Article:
@Argon, and I know absolutely no complex analysis. I'm terrible, I know.
 
4:11 AM
@Limitless It's awesome!!!!!
Complex integration is great
Do you know line integrals?
 
@Argon, complex integration is easier, I would hope. "easier"="more intuitive". And, no.
When I see stuff like $\int_{C}dx$, I get a little terrified.
 
@Limitless Easier for some stuff, harder for others. But it can be used where real analysis is hopeless
Hahaha!
@Limitless Complex contour integrals are line integrals in the complex plane
 
user19161
Hey @amwhy going to bed soon?
 
If it is over a closed region with no poles intersecting with the contour
the value of the integral depends solely on the poles in the contour.
 
@WillHunting Probably. How 'bout you?
 
4:14 AM
@WillHunting Late for you!
 
user19161
@amWhy Hmm, yes. OK, see you in your dreams! =)
 
@Argon !!!!. I looked at the animation explaining a line integral and had my mind blown.
 
@WillHunting @amWhy Good night
@Limitless It is fantastic
 
@WillHunting I'll wave !
 
@amWhy, Bai
 
user19161
4:15 AM
@Argon Are you going to appear in our dreams too?
 
@WillHunting If you want!
 
@Argon, you'll love this guy.
 
user19161
@Limitless You don't love me?
 
@WillHunting I'm that guy from the music video, remember?
@Limitless "The board requires you to be registered and logged in to view profiles."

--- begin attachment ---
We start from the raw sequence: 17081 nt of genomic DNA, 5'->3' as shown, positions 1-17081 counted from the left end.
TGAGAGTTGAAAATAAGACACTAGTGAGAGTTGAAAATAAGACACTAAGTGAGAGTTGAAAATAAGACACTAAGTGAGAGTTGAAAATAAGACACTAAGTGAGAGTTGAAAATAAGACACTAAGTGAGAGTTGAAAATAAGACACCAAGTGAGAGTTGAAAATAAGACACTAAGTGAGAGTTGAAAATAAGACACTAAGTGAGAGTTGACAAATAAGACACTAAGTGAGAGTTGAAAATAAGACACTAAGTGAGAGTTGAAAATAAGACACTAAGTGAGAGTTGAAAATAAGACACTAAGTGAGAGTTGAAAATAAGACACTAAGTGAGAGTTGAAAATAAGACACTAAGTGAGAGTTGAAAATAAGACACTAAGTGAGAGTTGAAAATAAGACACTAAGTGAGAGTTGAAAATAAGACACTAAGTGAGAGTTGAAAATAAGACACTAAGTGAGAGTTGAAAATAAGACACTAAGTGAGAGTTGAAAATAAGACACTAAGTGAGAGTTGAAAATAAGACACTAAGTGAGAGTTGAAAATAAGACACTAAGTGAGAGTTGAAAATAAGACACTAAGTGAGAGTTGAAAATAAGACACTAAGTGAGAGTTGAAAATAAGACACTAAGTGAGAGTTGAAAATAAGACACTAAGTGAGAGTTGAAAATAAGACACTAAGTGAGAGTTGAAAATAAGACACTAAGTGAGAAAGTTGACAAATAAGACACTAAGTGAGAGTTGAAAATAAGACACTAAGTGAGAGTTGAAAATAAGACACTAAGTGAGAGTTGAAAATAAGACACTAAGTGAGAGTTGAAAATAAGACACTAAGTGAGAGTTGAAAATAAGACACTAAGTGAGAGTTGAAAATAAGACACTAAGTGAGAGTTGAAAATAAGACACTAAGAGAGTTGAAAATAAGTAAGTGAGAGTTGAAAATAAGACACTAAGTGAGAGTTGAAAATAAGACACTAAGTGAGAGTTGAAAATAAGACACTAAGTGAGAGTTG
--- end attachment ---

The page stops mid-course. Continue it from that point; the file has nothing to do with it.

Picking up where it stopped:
@WillHunting, do I? :o
 
user19161
4:16 AM
@Argon Hahahaha, actually I am the guy and the girl is ... . =)
 
@WillHunting Does he?
@WillHunting XD
 
user19161
@Argon Is XD=XXX?
 
@Argon, drats!!! Take a look at this.
 
@WillHunting $D=XX \implies XD=XXX$
$=X^3 \,\,\blacksquare$
@Limitless Cool!
 
user19161
@Argon QED.
 
4:18 AM
@WillHunting Yep
 
@Argon, MY MIND IS STILL BLOWN FROM THIS GIF.
 
@Limitless Thats a line integral! GREAT gif!
Imagine that over $\mathbb C$
 
@Argon, I like having a functional brain. I'll wait until my mind gets over $\mathbb{R}$.
 
@Limitless It's uncountable, so it will be a while!
Derivatives of functions can be given as complex line integrals!
 
@Argon, darn it. Cantor just diagonaled my attempt to understand.
@Argon, CA is blowing my mind.
Hmm.
 
4:23 AM
@Limitless I even use it to blow the minds of my classmates who know no integration with de Moivre
I find stuff like $\sin(5 x)$
or exact forms for $\sin (\pi/5)$
 
@Argon, you're a winner. I have to say, I'd adore being your classmate. I am sure we could explore so many things together.
 
@WillHunting !
@Limitless :)
 
@Argon, I am going to update my Mathematics.tex file
Just a few minutes
 
What does it have?
 
Basic calculus things
e.g.
$(\tan^{-1} x)'=\frac{1}{1+x^2}$
The most complex thing is probably this: $$\left(\prod_{1 \le i \le n}y_i\right)'=\sum_{1 \le i \le n}y'_i\prod_{j \ne i}y_j $$
 
4:27 AM
@Limitless $$\implies \int_0^\infty \frac{dx}{x^2+1} = \pi/2$$